Sitting on the other side of the split are some very prominent Greens and ENGOs, all dismissing the ‘peace deal’ as a failure. Some ENGOs, such as Markets for Change and Still Wild Still Threatened, were pledging to resume their Tasmanian forests campaigns virtually as the TFA Bill was being passed.

The language emanating from those Greens politicians and ENGO spokepersons who support the ‘peace deal’ is that its opponents are ‘sitting outside the mainstream consensis’. However, as these opponents include such luminaries as Australian Greens leader Christine Milne, and Greens founder and spiritual leader Bob Brown, there must be some doubt about what the ‘mainstream consensus’ actually is.

Amongst the majority of Tasmania’s Green-Left demographic opposed to the ‘peace deal’ there is anger and disbelief that the Greens could pass a Bill that

  • Defers most of the new national parks until late 2014, therby opening the way for a new Tasmanian Liberal Government – expected to be elected next March – to scupper the TFA  legislation and prevent all but the first tranche of new parks from ever being realised;
  • Requires ENGOs to ‘help’ the timber industry get FSC certification. This is seen as another hurdle likely to block the reservation of most of the new parks, given that few Australian native forests have been FSC-certified thus far;
  • Requires ENGOs to desist from protesting until the new parks are declared. This is being condemned by Christine Milne, Bob Brown and many others as an attack on democratic free speech; and that
  • Allows the hated timber industry to secure federal funding assistance for agreeing to a deal that will ultimately be scuppered before its conservation gains are realised.

Seemingly, most anger stems from the delaying of the new national parks. It is surely not unreasonable for the industry and the state to expect ENGOs to demonstrate good faith by ceasing protests before earning their rewards. However, the likelihood of a new Liberal State Government scuppering the process before it can be completed is a reasonable expectation given that the Liberals have consisently said as much while opposing the ‘peace deal’.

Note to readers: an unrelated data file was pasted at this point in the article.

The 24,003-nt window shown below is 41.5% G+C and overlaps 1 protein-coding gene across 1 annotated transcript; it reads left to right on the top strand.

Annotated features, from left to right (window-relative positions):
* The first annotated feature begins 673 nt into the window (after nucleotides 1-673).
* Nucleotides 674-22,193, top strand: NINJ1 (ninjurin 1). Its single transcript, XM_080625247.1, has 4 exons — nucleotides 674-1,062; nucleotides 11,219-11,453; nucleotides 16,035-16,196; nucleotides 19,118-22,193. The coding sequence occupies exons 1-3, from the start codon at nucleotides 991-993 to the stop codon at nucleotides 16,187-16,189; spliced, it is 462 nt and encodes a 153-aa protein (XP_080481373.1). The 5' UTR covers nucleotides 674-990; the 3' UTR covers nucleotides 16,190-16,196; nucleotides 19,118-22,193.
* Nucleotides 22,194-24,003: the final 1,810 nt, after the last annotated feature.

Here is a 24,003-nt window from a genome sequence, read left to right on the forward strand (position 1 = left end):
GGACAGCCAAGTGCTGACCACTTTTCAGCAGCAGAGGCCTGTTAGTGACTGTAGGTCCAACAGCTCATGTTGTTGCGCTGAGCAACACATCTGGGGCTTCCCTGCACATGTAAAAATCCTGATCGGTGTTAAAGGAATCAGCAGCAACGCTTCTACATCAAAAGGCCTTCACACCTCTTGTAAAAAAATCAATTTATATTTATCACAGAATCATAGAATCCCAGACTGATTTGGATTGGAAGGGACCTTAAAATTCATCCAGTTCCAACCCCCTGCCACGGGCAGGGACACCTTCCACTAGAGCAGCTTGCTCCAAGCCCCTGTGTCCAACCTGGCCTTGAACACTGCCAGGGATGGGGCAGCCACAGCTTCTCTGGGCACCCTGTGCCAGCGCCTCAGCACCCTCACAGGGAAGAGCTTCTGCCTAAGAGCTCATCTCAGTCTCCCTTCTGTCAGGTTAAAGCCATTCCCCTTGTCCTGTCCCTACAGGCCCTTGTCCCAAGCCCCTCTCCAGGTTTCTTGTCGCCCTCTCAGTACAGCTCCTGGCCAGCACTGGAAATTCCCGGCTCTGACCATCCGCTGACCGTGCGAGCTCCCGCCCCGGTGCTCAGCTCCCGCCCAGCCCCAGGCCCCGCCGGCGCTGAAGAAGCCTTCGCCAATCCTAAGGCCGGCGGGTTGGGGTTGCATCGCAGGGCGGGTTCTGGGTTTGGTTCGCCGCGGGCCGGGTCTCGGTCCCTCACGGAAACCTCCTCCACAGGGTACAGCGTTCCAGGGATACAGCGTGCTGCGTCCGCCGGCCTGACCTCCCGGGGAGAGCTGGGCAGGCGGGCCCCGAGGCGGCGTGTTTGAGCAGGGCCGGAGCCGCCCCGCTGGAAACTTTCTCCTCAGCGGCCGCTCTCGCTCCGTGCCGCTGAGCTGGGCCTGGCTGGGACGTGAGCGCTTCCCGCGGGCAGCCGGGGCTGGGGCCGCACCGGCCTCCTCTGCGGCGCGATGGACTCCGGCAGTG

The FSC-certification requirement is of particular interest as it directly challenges ENGO forest activists who have shamelessly misused FSC as a weapon to wedge Australia’s native hardwood industry out of its markets in the hope of destroying it. Accordingly, the industry’s failure to become FSC-certified has had far less to do with forestry practices — amongst the world’s best, as noted earlier, and AFS-certified, than with ENGOs acting as FSC’s local gatekeepers.

Under the ‘peace deal’, this must change if Tasmania’s proposed new national parks are to be fully realised. This has greatly angered forest activists because it will effectively require them to sanction intensive harvesting systems that the remaining industry will continue to use in some forests. Despite being silviculturally appropriate for wet forests, harvesting systems such as clearfelling and modified clearfelling have always been the prime target of anti-logging activism.

Despite activists’ rhetoric that the FSC-certification of Tasmanian forest management will entail a weakening of FSC standards, it would in fact pull the highly partisan Australian interpretation into line with its international application to natural forests, such as Canada’s boreal forests, where intensive harvesting systems are FSC-certified when acknowledged to be the most appropriate silvicultural technique. This would likely benefit timber industries across Australia by creating a precedent that removes what is arguably the key barrier to FSC-certification.

While FSC-certification is a key focus of the ‘peace deal’ based on the premise that it will neutralise future eco-activism against the remaining industry, this is not necessarily the case. Internationally there is a trend away from certification to legal frameworks and policy processes as a basis for trade. Certification has become less important. In any case, such is the split amongst the ENGO community that FSC-certification alone can’t guarantee that disaffected activists won’t still create sufficient noise to force a market shift to products from less controversial sources.